By: Kate Van Der Hoeven
It’s 7:45 am. I’m deeply focused on my Bible study. I’m impressed with what I’m learning. Had those verses always been there? I jot down a page full of notes, get up, and move on with the day.
By noon, I’ve been at work for a few hours. It’s been a rough day. I grumble at my co-workers instead of praying for my own heart. I give up trying to make today better. I’ve already messed it up beyond my ability to fix.
8 pm arrives and I sit down at my desk; defeated. I reach for my journal and turn to the words I had written just that morning: “Blessed be the LORD, who daily bears us up; God is our salvation. Our God is a God of salvation, and to God, the LORD, belong deliverance from death.” (Psalm 68:19-20)
Underneath was written a question: “If it is the LORD who daily bears me up, helps me when I fall, and saves me from death, why do I still stress and fret over life’s trivial problems that consume me one day and are gone the next?”
Within 12 hours, I had forgotten the richness of what He had been showing me in Scripture. Though I was again encouraged by these truths, I was also disappointed by how quickly I had forgotten their splendor. Would my day have looked different if I had just remembered?
Forgetfulness is not unique to me. Because God created our earthly bodies and minds to be finite, we don’t have the ability to remember every little thing we do or say. My quiet time and what I learn often encourages or pricks my heart in the moment, but gets forgotten when I enter the busy world with all its problems.
The Israelites were a study in forgetfulness. No sooner had God delivered them from Egypt than they doubted His goodness at the edge of the Red Sea. (Exodus 14:10-12) They then complained about the water and food God provided (Exodus 16:1-3 and Exodus 17:1-3). Their forgetfulness got to the point where they made and worshiped idols. (Exodus 32:1-10) It’s easy to criticize their faithless forgetfulness but we’re just as human as they were. We study our Bibles, we pray to and worship Him, but when we leave the prayer closet, when we close our Bibles to leave for work, we’re faced with a difficult battle: the battle of remembering.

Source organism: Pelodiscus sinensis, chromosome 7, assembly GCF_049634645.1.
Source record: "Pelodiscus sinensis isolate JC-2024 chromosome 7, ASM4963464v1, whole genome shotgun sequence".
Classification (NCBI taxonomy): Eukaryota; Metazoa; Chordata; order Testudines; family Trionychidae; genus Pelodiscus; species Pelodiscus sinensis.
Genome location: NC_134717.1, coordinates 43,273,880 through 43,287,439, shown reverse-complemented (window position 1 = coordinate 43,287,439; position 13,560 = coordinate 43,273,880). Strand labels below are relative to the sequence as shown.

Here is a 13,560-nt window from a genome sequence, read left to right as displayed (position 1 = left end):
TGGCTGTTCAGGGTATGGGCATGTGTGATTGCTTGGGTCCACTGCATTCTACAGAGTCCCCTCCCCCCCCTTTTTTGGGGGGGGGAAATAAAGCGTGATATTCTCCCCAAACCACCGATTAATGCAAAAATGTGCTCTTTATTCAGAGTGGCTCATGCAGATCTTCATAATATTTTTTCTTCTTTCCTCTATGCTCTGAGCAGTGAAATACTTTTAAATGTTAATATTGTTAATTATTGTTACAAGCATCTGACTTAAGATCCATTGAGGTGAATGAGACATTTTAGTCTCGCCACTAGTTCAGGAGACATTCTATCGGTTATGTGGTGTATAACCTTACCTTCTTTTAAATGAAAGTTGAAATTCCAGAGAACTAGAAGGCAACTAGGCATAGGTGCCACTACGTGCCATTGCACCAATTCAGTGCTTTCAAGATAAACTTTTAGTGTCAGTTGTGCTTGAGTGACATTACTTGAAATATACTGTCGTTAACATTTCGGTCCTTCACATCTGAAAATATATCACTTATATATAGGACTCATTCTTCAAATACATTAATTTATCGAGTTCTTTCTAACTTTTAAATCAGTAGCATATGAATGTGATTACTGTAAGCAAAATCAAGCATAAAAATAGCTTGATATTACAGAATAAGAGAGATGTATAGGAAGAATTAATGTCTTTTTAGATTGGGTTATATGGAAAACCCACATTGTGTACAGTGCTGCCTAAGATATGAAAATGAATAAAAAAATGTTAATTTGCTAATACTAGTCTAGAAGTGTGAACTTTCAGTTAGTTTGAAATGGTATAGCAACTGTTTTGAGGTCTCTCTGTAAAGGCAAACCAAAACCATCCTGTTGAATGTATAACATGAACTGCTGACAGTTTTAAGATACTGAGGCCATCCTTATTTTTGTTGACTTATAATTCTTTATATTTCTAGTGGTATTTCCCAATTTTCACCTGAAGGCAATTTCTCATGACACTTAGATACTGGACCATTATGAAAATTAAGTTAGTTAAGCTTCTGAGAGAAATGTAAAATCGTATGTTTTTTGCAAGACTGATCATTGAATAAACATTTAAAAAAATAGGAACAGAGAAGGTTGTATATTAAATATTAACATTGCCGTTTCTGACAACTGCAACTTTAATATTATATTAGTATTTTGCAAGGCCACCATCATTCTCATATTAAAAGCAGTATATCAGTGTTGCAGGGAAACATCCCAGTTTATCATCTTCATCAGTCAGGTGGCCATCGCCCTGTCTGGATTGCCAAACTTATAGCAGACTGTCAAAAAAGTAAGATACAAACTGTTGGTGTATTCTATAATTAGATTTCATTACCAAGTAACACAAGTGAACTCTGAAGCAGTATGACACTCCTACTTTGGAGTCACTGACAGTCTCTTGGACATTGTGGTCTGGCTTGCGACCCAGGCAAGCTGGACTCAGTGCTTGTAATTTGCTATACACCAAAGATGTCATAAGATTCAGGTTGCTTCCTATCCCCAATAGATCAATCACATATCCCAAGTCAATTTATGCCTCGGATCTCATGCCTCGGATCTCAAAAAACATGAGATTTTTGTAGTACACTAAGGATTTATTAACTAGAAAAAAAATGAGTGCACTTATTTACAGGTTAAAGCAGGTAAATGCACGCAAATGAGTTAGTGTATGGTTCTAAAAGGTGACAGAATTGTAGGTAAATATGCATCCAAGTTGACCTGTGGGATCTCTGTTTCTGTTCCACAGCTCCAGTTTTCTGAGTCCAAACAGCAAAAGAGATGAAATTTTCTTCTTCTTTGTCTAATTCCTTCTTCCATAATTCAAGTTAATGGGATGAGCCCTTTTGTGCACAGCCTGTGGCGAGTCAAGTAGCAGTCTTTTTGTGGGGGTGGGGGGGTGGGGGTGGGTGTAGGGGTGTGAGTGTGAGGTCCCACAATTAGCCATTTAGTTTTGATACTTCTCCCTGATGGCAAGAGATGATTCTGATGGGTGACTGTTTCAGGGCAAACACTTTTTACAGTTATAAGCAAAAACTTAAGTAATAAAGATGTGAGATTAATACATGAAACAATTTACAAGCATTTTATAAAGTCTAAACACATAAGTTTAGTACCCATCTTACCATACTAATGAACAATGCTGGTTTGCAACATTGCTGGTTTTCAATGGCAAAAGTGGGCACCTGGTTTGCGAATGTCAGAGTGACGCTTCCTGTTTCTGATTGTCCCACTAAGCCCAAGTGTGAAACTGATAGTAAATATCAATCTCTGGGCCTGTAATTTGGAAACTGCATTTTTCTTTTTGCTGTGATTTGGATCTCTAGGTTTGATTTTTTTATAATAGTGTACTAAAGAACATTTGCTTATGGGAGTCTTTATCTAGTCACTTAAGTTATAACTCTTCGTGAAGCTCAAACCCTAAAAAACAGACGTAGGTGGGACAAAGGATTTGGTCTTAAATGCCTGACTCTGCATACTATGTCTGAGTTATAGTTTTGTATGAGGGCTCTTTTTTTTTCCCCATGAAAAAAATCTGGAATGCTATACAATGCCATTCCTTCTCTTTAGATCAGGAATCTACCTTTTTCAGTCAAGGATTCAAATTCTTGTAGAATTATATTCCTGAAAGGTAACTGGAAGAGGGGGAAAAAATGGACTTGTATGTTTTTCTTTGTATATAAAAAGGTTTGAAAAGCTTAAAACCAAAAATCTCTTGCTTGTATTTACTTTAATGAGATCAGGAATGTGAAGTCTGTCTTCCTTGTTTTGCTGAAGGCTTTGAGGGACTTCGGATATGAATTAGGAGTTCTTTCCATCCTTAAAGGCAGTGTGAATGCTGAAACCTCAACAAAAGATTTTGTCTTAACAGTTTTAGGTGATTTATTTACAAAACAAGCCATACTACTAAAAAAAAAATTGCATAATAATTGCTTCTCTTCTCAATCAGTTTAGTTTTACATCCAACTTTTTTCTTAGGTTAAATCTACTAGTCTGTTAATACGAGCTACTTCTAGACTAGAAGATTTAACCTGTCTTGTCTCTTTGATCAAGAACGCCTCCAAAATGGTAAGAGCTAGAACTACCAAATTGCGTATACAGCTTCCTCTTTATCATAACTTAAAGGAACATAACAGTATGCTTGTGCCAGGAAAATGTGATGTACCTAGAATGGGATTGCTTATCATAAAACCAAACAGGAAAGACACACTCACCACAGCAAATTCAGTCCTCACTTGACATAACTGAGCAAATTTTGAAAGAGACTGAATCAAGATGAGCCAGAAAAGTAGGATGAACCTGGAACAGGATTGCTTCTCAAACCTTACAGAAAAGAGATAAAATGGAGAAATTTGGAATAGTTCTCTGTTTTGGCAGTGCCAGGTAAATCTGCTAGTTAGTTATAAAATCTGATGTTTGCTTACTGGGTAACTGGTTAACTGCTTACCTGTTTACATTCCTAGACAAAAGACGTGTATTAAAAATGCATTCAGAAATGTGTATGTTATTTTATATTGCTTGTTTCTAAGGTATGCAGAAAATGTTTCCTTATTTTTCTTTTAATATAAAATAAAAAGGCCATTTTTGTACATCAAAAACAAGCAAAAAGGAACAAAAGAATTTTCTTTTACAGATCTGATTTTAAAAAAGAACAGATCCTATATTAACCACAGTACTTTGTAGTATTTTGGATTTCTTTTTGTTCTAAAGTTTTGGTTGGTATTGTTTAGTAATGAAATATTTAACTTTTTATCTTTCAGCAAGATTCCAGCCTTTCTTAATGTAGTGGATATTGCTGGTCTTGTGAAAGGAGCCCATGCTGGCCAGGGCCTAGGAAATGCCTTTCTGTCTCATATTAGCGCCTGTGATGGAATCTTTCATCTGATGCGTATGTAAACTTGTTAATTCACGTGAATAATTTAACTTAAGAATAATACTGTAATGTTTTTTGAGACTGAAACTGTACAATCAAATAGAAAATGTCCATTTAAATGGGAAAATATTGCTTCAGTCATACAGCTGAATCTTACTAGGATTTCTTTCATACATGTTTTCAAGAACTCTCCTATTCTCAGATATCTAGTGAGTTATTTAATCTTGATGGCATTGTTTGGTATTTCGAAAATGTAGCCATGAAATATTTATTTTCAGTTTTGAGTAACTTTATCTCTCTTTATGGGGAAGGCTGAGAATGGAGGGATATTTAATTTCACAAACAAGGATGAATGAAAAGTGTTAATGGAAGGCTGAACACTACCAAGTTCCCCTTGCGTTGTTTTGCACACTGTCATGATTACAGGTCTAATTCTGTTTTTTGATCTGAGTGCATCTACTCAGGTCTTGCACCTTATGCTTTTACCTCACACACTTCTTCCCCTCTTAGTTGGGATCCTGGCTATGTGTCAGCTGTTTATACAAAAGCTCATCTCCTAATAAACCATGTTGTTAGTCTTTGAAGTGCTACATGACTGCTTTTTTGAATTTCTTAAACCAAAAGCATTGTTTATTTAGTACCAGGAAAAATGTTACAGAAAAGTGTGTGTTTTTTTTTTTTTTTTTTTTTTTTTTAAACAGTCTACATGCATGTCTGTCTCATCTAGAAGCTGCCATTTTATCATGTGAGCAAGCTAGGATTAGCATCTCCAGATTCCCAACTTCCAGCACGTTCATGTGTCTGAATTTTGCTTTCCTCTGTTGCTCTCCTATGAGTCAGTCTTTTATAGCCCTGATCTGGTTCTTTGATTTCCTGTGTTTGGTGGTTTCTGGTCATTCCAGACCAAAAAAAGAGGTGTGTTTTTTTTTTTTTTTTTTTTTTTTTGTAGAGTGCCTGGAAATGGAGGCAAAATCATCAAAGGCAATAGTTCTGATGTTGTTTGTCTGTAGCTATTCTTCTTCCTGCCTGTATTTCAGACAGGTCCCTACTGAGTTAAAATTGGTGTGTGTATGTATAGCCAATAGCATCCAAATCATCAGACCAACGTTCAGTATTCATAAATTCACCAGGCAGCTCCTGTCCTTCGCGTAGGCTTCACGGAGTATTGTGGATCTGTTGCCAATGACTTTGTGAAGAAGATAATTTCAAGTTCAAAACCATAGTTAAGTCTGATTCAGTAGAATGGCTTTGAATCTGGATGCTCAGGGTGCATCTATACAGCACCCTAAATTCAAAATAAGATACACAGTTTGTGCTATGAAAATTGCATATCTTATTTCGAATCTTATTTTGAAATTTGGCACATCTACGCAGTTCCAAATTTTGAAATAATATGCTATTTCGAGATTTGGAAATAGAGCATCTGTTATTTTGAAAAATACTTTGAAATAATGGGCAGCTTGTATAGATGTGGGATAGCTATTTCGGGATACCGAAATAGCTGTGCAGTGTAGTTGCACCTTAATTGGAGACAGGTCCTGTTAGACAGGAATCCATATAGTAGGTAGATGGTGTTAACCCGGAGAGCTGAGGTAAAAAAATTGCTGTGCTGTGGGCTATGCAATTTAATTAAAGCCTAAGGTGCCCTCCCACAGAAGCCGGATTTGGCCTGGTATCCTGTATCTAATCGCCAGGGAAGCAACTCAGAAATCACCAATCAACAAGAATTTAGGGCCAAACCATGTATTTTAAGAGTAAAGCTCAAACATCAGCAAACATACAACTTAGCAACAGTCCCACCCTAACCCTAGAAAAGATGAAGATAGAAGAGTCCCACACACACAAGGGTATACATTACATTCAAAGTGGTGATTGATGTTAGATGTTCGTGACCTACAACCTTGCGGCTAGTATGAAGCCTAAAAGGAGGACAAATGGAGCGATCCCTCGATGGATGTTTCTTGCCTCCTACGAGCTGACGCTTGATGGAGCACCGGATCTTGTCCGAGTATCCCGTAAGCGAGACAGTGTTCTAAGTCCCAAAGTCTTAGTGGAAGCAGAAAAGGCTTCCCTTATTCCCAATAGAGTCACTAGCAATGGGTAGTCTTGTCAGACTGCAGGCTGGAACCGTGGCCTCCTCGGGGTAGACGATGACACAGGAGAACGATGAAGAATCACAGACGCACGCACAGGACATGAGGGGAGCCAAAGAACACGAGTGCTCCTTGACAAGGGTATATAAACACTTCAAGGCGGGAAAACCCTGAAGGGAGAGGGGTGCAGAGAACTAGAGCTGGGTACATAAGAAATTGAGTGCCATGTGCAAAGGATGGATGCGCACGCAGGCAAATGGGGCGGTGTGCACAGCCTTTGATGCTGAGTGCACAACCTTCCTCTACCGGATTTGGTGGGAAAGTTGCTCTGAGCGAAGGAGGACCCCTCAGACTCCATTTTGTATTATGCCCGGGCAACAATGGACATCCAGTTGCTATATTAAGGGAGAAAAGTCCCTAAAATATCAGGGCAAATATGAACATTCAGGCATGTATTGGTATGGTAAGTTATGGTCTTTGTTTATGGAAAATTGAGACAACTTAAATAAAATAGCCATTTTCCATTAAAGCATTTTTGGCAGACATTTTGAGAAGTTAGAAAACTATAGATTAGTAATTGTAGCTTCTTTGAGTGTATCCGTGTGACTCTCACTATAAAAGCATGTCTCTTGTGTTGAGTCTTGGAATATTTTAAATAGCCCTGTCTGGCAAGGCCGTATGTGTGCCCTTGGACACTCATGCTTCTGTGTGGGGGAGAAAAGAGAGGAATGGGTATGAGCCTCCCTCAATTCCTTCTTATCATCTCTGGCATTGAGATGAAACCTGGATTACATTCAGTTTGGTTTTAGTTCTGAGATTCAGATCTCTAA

Because God knows we are forgetful people, He gives us tools to help us remember. If we utilize these tools, we will be less prone to wandering away and forgetting His commands and promises.
“Hear, O Israel: The LORD our God, the LORD is one. You shall love the LORD your God with all your heart and with all your soul and with all your might. And these words that I command you today shall be on your heart. You shall teach them diligently to your children, and shall talk of them when you sit in your house, and when you walk by the way, and when you lie down, and when you rise. You shall bind them as a sign on your hand, and they shall be as frontlets between your eyes. You shall write them on the doorposts of your house and on your gates.
– Deuteronomy 6:4-9
Memorizing Scripture drives God’s Word deep into our hearts. It is a powerful weapon against our own forgetfulness, giving us the ability to remember what the Bible says when the Bible is not in our hands. God uses this gift of Scripture memory to help us in many ways. In times of trials, we can hide in the promises of his steadfast love. In times of temptation, we can run to His saving grace. In times of doubt, the reassurance of his power is only a memory away.